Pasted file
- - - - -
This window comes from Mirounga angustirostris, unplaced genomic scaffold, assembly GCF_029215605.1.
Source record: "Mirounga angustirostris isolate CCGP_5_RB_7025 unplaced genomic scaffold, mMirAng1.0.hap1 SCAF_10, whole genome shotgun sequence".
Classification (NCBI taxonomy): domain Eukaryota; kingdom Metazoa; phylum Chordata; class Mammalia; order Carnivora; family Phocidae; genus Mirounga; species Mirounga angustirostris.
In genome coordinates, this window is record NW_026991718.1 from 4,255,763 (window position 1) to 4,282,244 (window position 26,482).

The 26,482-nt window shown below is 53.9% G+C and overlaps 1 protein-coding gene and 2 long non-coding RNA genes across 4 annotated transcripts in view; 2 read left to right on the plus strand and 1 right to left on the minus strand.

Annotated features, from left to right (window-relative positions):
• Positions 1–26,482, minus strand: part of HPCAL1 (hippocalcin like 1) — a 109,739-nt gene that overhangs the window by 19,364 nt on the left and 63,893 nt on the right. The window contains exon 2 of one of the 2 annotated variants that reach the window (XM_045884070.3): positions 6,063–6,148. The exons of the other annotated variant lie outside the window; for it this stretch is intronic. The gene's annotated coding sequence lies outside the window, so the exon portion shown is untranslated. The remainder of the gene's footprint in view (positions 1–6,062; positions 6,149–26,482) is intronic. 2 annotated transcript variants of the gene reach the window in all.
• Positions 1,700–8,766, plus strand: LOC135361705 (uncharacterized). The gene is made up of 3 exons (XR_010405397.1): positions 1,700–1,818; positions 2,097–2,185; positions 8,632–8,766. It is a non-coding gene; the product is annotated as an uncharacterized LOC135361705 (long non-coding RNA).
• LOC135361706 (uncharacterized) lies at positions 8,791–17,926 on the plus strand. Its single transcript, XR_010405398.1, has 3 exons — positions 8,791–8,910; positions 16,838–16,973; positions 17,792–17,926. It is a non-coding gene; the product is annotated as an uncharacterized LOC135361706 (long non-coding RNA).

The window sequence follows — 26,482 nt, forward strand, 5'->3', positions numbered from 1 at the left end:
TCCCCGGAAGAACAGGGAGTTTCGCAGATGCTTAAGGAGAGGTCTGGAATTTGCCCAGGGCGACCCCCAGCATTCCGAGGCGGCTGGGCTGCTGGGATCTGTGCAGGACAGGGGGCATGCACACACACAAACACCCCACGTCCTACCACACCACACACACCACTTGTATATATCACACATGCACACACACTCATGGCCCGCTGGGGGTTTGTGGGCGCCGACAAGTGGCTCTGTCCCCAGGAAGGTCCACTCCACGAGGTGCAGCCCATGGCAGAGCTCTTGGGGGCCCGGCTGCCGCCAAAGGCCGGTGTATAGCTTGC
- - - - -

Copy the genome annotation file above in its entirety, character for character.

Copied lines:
This window comes from Mirounga angustirostris, unplaced genomic scaffold, assembly GCF_029215605.1.
Source record: "Mirounga angustirostris isolate CCGP_5_RB_7025 unplaced genomic scaffold, mMirAng1.0.hap1 SCAF_10, whole genome shotgun sequence".
Classification (NCBI taxonomy): domain Eukaryota; kingdom Metazoa; phylum Chordata; class Mammalia; order Carnivora; family Phocidae; genus Mirounga; species Mirounga angustirostris.
In genome coordinates, this window is record NW_026991718.1 from 4,255,763 (window position 1) to 4,282,244 (window position 26,482).

The 26,482-nt window shown below is 53.9% G+C and overlaps 1 protein-coding gene and 2 long non-coding RNA genes across 4 annotated transcripts in view; 2 read left to right on the plus strand and 1 right to left on the minus strand.

Annotated features, from left to right (window-relative positions):
• Positions 1–26,482, minus strand: part of HPCAL1 (hippocalcin like 1) — a 109,739-nt gene that overhangs the window by 19,364 nt on the left and 63,893 nt on the right. The window contains exon 2 of one of the 2 annotated variants that reach the window (XM_045884070.3): positions 6,063–6,148. The exons of the other annotated variant lie outside the window; for it this stretch is intronic. The gene's annotated coding sequence lies outside the window, so the exon portion shown is untranslated. The remainder of the gene's footprint in view (positions 1–6,062; positions 6,149–26,482) is intronic. 2 annotated transcript variants of the gene reach the window in all.
• Positions 1,700–8,766, plus strand: LOC135361705 (uncharacterized). The gene is made up of 3 exons (XR_010405397.1): positions 1,700–1,818; positions 2,097–2,185; positions 8,632–8,766. It is a non-coding gene; the product is annotated as an uncharacterized LOC135361705 (long non-coding RNA).
• LOC135361706 (uncharacterized) lies at positions 8,791–17,926 on the plus strand. Its single transcript, XR_010405398.1, has 3 exons — positions 8,791–8,910; positions 16,838–16,973; positions 17,792–17,926. It is a non-coding gene; the product is annotated as an uncharacterized LOC135361706 (long non-coding RNA).

The window sequence follows — 26,482 nt, forward strand, 5'->3', positions numbered from 1 at the left end:
TCCCCGGAAGAACAGGGAGTTTCGCAGATGCTTAAGGAGAGGTCTGGAATTTGCCCAGGGCGACCCCCAGCATTCCGAGGCGGCTGGGCTGCTGGGATCTGTGCAGGACAGGGGGCATGCACACACACAAACACCCCACGTCCTACCACACCACACACACCACTTGTATATATCACACATGCACACACACTCATGGCCCGCTGGGGGTTTGTGGGCGCCGACAAGTGGCTCTGTCCCCAGGAAGGTCCACTCCACGAGGTGCAGCCCATGGCAGAGCTCTTGGGGGCCCGGCTGCCGCCAAAGGCCGGTGTATAGCTTGC